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Adobe Illustrator has long been the most popular and viable vector-drawing program on the market but, for many, the learning curve is steep. In Illustrator CS3 One-on-One: The Essentials , author and leading industry expert Deke McClelland teaches the key features of Illustrator in a way that anyone can understand. He also goes beyond that, showing users how to get into the Illustrator "mindset" to make mastering Illustrator simple and easy. The training covers how to use the core drawing and shape tools, the transformation and reshaping features, text and gradients, and color management and printing features. Even if learning Illustrator has been a struggle in the past, this time it is going to make sense. Exercise files accompany the training.
I'm still working inside the Playful violin.ai file that's found inside the 01_hello_illustrator folder which itself is inside the exercise files folder, that's available to you as part of this series. And this illustration of course you may recall, comes to us from Illustrator Aliaksandr Stsiazhyn. And I'd like to take you on a tour of how this illustration is constructed. Basically when you're working with a hand drawn graphic, like if you were working with say a pencil and a piece of paper, why then you would actually be drawing lines on that piece of paper.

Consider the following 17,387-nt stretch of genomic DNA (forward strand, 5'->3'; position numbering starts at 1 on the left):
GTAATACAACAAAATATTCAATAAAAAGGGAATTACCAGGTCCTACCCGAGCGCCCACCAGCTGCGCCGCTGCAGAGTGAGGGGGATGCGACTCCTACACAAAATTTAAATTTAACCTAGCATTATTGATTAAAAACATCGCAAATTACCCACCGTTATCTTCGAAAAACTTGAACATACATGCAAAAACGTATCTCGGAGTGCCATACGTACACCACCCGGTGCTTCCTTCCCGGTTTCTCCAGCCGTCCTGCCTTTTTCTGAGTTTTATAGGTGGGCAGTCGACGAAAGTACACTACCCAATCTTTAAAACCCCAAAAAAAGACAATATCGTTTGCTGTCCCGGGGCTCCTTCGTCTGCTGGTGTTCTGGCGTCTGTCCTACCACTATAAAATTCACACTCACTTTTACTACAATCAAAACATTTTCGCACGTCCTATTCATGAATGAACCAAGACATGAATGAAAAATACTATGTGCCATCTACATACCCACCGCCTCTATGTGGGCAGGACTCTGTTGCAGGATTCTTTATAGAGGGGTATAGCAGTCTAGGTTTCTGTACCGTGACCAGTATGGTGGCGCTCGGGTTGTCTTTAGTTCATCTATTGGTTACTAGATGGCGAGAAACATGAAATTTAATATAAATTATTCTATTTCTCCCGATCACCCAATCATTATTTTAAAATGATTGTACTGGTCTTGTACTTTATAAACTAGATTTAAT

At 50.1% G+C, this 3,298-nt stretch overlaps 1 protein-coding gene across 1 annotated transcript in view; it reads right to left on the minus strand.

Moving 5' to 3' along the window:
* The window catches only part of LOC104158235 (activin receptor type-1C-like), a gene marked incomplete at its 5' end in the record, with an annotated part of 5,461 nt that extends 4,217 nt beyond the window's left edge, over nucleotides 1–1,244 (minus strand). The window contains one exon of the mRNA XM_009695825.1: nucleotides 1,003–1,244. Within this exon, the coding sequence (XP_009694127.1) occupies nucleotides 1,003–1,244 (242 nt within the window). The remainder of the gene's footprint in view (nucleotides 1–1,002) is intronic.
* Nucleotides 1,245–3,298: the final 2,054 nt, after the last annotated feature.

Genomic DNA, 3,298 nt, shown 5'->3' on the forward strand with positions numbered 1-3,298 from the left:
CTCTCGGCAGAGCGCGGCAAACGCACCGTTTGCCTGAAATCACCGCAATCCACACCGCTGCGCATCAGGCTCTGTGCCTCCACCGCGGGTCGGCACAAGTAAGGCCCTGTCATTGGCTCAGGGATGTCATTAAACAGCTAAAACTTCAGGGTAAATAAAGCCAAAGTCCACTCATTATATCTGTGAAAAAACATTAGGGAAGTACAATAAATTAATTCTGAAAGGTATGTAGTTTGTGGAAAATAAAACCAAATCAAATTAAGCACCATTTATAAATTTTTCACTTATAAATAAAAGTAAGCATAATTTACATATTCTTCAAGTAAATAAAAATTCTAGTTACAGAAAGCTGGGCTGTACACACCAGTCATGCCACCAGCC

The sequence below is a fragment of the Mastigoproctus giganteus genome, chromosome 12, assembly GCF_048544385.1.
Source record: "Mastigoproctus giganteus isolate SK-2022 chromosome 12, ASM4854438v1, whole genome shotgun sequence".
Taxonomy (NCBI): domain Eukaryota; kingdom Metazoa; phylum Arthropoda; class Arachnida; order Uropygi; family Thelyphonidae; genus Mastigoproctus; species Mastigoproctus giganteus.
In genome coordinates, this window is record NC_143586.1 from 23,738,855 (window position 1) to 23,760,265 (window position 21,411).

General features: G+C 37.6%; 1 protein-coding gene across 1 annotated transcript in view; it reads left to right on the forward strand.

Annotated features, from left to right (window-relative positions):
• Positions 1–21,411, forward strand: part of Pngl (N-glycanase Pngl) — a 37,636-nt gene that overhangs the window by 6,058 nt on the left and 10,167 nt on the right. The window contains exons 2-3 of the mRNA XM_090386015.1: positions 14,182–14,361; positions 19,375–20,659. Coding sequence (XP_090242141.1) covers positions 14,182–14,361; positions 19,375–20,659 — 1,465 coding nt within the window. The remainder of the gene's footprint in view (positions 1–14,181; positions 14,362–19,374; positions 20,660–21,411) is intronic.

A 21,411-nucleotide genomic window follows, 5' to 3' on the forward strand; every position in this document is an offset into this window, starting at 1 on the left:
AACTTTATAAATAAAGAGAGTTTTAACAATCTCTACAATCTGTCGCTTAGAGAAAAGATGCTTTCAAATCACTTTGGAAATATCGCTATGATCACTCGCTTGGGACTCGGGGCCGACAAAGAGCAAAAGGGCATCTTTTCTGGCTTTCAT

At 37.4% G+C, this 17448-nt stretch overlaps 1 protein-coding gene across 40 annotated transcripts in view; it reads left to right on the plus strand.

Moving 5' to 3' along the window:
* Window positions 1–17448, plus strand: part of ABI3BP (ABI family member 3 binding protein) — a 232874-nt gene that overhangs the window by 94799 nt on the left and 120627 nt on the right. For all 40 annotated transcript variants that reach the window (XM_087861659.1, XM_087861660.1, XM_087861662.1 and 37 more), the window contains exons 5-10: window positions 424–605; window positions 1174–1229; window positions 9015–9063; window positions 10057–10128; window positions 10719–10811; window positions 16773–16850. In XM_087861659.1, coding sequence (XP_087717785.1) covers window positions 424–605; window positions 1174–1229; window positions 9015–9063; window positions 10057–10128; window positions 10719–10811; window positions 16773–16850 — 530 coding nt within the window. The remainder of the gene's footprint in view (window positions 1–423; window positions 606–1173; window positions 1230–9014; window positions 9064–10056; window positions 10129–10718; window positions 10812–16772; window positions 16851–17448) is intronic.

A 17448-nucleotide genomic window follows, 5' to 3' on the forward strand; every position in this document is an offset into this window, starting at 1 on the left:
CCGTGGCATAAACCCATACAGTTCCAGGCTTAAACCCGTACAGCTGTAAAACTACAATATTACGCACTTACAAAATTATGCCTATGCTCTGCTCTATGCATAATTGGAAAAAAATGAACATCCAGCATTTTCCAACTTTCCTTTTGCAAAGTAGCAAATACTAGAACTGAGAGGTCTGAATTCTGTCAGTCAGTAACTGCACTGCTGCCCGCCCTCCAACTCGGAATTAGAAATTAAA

Well Illustrator kind of works that way as we'll see, you do draw objects here and there but notice that word that I just said, objects. You're basically creating every single one of these lines as a separate thing and those things are known as objects inside of Illustrator. And they're piled up on top of each other, so you're actually building an illustration. You really are constructing it. So let's see how that works. Let's get a little feel for that. I'm going to switch to the black arrow tool so that I don't have my magnifying glass going on screen here, and you can do that just by clicking on that black arrow/Selection tool. Adobe calls it the Selection tool. I call it the black arrow, because what color is it? Black.